An Egyptian tomb relief depicts workers harvesting crops under the direction of an overseer. (The tomb of Nakht, 15th century BC)

The famed soliloquy in Shakespeare’s As You Like It, beginning “All the world’s a stage, and all the men and women merely players,” could serve as a poetic primer on “status and role,” a time-honored concept in anthropology.

A research project led by SFI External Professor Paula Sabloff is, for the first time, applying the concepts of status and role to archaeology as a way to compare and contrast early societies, from Old Kingdom Egypt and Early Dynasty Lower Mesopotamia to the Classic Maya and Aztec.

“The definition of ‘statehood’ is still being debated,” says Sabloff, a political anthropologist. “By comparing a core set of statuses and roles across societies, we hope to find patterns that will tell us more about what it means to be an early state.”

The multidisciplinary work builds on anthropologist Ralph Linton’s 1936 The Study of Man, which proffered that all people have statuses (president, father, or consumer, for example) and each is expected to perform roles (defined as rights, duties, and behaviors) appropriate to those statuses.

To apply Linton’s concept to complex archaic societies, Sabloff paired the statuses observed in a society with social rank. Rulers held the top rank, for example, while slaves were at the bottom. “Rank ordering is the only way to understand that a royal father has different behaviors and duties toward his children than a slave does,” she says.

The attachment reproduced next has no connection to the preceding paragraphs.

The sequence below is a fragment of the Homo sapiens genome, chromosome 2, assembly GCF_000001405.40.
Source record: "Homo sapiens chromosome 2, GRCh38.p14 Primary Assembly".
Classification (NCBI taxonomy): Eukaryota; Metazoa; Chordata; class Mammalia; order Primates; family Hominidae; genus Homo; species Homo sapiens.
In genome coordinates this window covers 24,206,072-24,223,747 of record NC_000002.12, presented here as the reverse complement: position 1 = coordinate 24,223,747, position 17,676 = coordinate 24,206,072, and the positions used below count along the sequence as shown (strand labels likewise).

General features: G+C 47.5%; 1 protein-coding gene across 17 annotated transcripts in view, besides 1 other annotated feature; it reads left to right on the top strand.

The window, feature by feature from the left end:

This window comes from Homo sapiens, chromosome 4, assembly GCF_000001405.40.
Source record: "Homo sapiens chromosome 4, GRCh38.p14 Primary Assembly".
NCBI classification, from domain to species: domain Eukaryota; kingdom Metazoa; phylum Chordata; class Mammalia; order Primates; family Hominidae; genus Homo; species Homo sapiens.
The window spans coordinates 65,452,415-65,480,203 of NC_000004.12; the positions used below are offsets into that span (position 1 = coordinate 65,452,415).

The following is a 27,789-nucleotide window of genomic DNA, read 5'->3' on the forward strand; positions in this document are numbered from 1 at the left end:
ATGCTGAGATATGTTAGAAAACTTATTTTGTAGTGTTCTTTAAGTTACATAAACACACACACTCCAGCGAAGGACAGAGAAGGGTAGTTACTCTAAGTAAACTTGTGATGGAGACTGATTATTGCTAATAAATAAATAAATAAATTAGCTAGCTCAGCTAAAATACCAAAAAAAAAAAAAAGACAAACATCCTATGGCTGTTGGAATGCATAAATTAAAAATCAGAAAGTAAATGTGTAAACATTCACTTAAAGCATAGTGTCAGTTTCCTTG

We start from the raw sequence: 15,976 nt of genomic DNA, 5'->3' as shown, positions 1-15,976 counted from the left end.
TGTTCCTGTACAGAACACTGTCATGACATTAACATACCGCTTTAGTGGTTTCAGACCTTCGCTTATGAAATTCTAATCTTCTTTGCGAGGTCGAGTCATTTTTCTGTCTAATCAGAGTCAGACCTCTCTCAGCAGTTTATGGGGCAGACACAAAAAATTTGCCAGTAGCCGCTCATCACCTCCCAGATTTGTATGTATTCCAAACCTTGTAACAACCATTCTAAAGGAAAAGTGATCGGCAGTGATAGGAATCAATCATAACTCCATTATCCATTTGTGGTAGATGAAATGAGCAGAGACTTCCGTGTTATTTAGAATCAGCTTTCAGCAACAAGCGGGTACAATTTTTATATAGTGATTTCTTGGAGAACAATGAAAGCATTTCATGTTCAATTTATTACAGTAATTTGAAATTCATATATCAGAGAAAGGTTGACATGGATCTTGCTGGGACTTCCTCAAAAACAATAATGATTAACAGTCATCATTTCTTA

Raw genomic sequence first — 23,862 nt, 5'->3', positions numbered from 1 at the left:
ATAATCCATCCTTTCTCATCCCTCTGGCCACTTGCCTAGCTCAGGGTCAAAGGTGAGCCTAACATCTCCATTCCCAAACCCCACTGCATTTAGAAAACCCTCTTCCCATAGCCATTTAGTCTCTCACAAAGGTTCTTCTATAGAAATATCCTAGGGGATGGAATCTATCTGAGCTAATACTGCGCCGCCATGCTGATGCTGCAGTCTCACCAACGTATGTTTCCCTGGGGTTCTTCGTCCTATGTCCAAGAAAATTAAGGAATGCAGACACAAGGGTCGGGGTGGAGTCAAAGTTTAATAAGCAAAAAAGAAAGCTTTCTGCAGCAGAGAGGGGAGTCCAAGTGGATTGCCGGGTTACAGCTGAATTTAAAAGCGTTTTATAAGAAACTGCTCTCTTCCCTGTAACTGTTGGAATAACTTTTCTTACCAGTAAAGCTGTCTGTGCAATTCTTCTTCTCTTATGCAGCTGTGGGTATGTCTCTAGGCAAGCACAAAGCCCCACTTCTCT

She also needed to expand Linton’s list of ways people obtain statuses, adding “imposed” to Linton’s “ascribed” (given at birth) and “achieved” statuses. That small addition revealed a range of decision-making freedoms in the society.

Gathering a team of interns and SFI volunteers, Sabloff set to work building a database of statuses and their appropriate roles from the archaeological and historical literature. (In addition to helping Sabloff and the team find patterns of early state organization, the database will be linked with the Evolution Institute’s new Seshat database so anyone can use it.)

The data are still being collected, but insights and patterns related to status and role are already emerging. A recent statistical analysis by SFI Cowan Chair Mirta Galesic and External Professor Henrik Olsson, for example, suggests that Early Dynasty Lower Mesopotamia and the Classic Maya societies might be considered the prototypical early states.

New network analyses reveal that pre-conquest Hawai’i has to be considered an early state, contradicting many archaeologists but supporting leading Oceanic archaeologist Patrick Kirch.

Working with former SFI Research Fellow Skyler Cragg, Sabloff also found that archaeologists who credit warfare as a major enabler of complex societies might be seeing only half the picture. “By studying status and role in the early societies, we see that long-term alliances are a critical part of warfare – either to prevent it or to ensure success in battle by having more troops than an opponent,” she says. “High-rank women help build such alliances through the roles they play as spouses of foreign rulers – spying, advocating, and cementing relations.”

The work supports SFI’s Emergence of Complex Societies project, initiated in 2011 with funding from the John Templeton Foundation.

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